4. Kayaking


Kayaking or canoeing can open up a whole new range of exciting possibilities for exploration. While the three former slow travel methods open up roads and tracks around the globe, paddling opens up a whole world of waterways for you to discover and enjoy. Kayaking along a gentle river, around a lake or reservoir or round islands, in fjords or tropical lagoons. Why limit yourself to an hour or two of paddling when you could have a more prolonged kayaking or canoeing experience and use them to travel to places you never imagined that you would see.

5. River Boat Trip

Kayaking and canoeing are not the only ways to explore the world’s waterways. Historically, a river boat trip may have meant relying on our own strength and stamina to power the boat, or relying on a polluting and noisy engine. Excitingly, modern innovation has provided us with alternatives. Around the world you can now find boats powered renewably using solar panels. Choosing one of these boats would open up the possibility of a more ecologically friendly river boat tour for those who are not able to, or would rather not, propel themselves through the water.

6. Sailing

Image credit: Dietmar Lichota

Of course, we have long relied on another form of renewable energy to propel us through the water. Explore the world’s coastlines and islands on a sailing holiday and you can slow travel in style, experiencing the joys of a life on the ocean waves. Learning how to sail opens up another whole new world of slow travel options. Skimming along on the waves, either on a crewed vessel or better still, on one you are controlling yourself, can really help you to relax and unwind and can also help you to better understand the power of the elements and see land from a different perspective.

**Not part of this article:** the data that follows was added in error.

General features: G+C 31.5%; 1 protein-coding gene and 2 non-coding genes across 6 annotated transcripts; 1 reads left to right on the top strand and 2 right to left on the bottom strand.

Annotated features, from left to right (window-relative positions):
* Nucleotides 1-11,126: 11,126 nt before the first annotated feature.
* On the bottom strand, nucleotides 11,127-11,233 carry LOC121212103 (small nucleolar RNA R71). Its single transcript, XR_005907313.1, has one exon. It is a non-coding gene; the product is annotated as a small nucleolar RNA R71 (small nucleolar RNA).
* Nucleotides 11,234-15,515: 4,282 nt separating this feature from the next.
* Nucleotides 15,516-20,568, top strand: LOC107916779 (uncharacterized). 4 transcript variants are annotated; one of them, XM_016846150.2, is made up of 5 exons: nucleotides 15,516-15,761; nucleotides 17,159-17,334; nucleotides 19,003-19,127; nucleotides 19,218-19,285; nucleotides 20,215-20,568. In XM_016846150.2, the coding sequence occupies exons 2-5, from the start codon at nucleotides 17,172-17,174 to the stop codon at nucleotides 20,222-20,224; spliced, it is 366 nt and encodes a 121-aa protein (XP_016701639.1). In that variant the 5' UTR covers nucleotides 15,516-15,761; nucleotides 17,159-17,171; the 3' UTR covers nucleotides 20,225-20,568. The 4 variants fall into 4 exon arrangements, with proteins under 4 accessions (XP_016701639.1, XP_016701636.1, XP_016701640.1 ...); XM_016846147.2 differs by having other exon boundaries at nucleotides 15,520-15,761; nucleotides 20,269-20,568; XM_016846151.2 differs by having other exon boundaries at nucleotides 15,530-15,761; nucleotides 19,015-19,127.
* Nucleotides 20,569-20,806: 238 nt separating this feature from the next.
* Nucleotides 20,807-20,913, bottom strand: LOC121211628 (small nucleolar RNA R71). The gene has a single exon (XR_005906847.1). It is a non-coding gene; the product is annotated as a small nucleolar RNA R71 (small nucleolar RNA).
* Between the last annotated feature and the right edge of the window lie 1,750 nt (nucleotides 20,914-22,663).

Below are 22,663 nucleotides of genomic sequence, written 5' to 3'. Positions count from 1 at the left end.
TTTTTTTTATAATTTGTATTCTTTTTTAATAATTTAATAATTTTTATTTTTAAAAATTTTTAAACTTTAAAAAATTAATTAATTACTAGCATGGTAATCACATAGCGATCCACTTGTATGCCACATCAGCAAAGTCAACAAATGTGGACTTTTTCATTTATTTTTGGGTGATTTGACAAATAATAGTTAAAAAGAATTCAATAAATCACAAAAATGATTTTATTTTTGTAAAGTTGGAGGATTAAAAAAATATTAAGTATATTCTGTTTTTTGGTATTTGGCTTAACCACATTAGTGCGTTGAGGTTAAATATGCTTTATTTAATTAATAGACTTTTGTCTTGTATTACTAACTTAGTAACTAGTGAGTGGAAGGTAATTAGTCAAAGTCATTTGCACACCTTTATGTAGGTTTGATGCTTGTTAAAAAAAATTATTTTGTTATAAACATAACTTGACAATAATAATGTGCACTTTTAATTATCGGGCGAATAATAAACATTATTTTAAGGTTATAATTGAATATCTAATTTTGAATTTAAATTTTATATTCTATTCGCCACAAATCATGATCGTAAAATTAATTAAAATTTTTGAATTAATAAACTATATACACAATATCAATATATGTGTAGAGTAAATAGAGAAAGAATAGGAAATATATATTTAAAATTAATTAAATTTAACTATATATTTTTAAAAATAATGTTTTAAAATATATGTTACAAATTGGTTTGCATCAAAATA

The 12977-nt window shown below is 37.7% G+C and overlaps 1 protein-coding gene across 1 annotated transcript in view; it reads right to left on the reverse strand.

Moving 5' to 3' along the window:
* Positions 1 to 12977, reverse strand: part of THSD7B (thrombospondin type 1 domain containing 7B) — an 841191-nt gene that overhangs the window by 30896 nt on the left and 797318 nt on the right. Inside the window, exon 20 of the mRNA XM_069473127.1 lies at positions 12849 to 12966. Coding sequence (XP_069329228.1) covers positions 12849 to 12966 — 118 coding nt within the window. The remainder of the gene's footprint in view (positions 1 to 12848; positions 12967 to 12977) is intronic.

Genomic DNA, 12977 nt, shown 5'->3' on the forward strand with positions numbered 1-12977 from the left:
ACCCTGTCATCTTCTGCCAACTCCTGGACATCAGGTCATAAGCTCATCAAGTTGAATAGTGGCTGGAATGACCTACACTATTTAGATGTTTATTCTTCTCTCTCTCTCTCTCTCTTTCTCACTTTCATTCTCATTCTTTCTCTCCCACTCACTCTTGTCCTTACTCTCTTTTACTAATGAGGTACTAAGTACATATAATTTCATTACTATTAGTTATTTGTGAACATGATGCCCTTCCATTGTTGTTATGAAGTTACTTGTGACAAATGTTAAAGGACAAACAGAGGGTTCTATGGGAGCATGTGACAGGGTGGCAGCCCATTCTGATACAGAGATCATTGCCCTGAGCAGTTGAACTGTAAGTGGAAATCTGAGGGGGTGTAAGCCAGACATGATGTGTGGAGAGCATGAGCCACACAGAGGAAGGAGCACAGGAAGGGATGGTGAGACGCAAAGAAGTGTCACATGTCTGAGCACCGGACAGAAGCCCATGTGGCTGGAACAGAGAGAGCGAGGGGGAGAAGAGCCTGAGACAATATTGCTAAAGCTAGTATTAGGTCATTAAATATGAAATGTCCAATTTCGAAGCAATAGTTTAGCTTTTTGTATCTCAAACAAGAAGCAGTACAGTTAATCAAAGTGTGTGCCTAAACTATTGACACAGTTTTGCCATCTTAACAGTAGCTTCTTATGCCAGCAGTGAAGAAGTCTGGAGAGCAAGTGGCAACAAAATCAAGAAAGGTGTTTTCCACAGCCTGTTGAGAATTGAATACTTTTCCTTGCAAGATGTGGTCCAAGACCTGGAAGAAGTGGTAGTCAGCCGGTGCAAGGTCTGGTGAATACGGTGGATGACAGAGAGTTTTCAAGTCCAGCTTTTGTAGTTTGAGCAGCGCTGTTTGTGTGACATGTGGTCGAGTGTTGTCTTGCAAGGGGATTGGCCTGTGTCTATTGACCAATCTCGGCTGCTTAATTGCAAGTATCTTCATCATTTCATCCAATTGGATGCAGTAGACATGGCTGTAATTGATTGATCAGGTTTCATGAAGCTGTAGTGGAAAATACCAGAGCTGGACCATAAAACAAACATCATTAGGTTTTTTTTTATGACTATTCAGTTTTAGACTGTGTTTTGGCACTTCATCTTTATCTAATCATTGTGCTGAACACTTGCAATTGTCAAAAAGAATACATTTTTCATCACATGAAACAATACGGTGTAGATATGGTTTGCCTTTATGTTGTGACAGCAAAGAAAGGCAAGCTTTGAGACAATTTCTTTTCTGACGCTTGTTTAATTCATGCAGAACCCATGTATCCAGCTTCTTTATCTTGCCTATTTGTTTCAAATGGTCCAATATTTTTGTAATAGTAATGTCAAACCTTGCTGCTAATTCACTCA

7. Winter Travel

slow travel

Do not think that slow travel is something that is only a fair-weather pursuit. There are also slow travel options that can only be pursued in colder regions in the winter months. You can explore a winter wonderland, glaciers, snow-capped peaks and frozen lakes, all without resort to fossil fuels. You could ski cross-country or downhill, ice skate long-distance across a frozen vista, or let reindeer or husky dogs do the hard work and take a sleigh or sled ride across the breathtaking winter landscape. Slow travel in winter can give you access to landscapes that cannot be reached easily in other ways and can open up a whole new world of wonder.

Also read: Winter Travel: Why It Is So Much Fun

These are just some of the ways in while you can travel slowly and help to preserve the world and perhaps even make it a better place.

About Author

Elizabeth Waddington
Elizabeth Waddington

Elizabeth Waddington lives in rural Scotland with her husband and her dog. She is part of a small community who are trying to live as sustainably as possible. A professional freelance writer who works from home full time, she has over ten years of writing experience and an MA in English and Philosophy. She mostly writes about travel, sustainability and permaculture and has a particular interest in adventure holidays, camping, walking and sustainable travel. She travels whenever she can.